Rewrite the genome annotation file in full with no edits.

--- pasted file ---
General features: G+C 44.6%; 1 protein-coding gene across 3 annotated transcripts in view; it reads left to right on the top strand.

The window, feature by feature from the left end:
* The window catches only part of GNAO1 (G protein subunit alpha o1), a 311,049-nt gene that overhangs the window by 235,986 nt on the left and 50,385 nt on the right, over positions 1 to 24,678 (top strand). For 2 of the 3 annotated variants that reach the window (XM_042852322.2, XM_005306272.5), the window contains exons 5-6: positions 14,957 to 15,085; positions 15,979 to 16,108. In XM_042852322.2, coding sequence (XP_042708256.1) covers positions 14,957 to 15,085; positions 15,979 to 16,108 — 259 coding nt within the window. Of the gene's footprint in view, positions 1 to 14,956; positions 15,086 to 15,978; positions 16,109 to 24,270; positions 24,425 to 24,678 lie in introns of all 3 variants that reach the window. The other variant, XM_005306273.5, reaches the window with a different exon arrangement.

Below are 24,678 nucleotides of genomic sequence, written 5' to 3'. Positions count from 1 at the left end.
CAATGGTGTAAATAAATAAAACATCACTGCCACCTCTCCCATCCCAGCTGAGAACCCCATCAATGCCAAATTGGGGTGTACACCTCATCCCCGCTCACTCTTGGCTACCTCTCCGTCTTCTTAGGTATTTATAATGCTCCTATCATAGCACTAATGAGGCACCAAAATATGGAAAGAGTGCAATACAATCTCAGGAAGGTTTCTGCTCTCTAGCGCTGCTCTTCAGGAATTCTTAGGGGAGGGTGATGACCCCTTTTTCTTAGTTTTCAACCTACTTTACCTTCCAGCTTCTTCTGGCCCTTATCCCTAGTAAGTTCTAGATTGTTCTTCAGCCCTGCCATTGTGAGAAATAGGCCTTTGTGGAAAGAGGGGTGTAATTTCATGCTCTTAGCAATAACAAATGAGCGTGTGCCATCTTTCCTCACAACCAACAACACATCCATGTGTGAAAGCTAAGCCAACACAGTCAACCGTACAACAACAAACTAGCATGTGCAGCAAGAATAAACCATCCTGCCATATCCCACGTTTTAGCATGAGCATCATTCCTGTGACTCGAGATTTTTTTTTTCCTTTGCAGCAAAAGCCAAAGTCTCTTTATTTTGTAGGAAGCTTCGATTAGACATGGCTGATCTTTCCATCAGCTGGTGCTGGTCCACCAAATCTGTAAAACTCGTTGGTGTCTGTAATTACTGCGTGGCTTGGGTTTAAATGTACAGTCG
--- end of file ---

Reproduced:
General features: G+C 44.6%; 1 protein-coding gene across 3 annotated transcripts in view; it reads left to right on the top strand.

The window, feature by feature from the left end:
* The window catches only part of GNAO1 (G protein subunit alpha o1), a 311,049-nt gene that overhangs the window by 235,986 nt on the left and 50,385 nt on the right, over positions 1 to 24,678 (top strand). For 2 of the 3 annotated variants that reach the window (XM_042852322.2, XM_005306272.5), the window contains exons 5-6: positions 14,957 to 15,085; positions 15,979 to 16,108. In XM_042852322.2, coding sequence (XP_042708256.1) covers positions 14,957 to 15,085; positions 15,979 to 16,108 — 259 coding nt within the window. Of the gene's footprint in view, positions 1 to 14,956; positions 15,086 to 15,978; positions 16,109 to 24,270; positions 24,425 to 24,678 lie in introns of all 3 variants that reach the window. The other variant, XM_005306273.5, reaches the window with a different exon arrangement.

Below are 24,678 nucleotides of genomic sequence, written 5' to 3'. Positions count from 1 at the left end.
CAATGGTGTAAATAAATAAAACATCACTGCCACCTCTCCCATCCCAGCTGAGAACCCCATCAATGCCAAATTGGGGTGTACACCTCATCCCCGCTCACTCTTGGCTACCTCTCCGTCTTCTTAGGTATTTATAATGCTCCTATCATAGCACTAATGAGGCACCAAAATATGGAAAGAGTGCAATACAATCTCAGGAAGGTTTCTGCTCTCTAGCGCTGCTCTTCAGGAATTCTTAGGGGAGGGTGATGACCCCTTTTTCTTAGTTTTCAACCTACTTTACCTTCCAGCTTCTTCTGGCCCTTATCCCTAGTAAGTTCTAGATTGTTCTTCAGCCCTGCCATTGTGAGAAATAGGCCTTTGTGGAAAGAGGGGTGTAATTTCATGCTCTTAGCAATAACAAATGAGCGTGTGCCATCTTTCCTCACAACCAACAACACATCCATGTGTGAAAGCTAAGCCAACACAGTCAACCGTACAACAACAAACTAGCATGTGCAGCAAGAATAAACCATCCTGCCATATCCCACGTTTTAGCATGAGCATCATTCCTGTGACTCGAGATTTTTTTTTTCCTTTGCAGCAAAAGCCAAAGTCTCTTTATTTTGTAGGAAGCTTCGATTAGACATGGCTGATCTTTCCATCAGCTGGTGCTGGTCCACCAAATCTGTAAAACTCGTTGGTGTCTGTAATTACTGCGTGGCTTGGGTTTAAATGTACAGTCG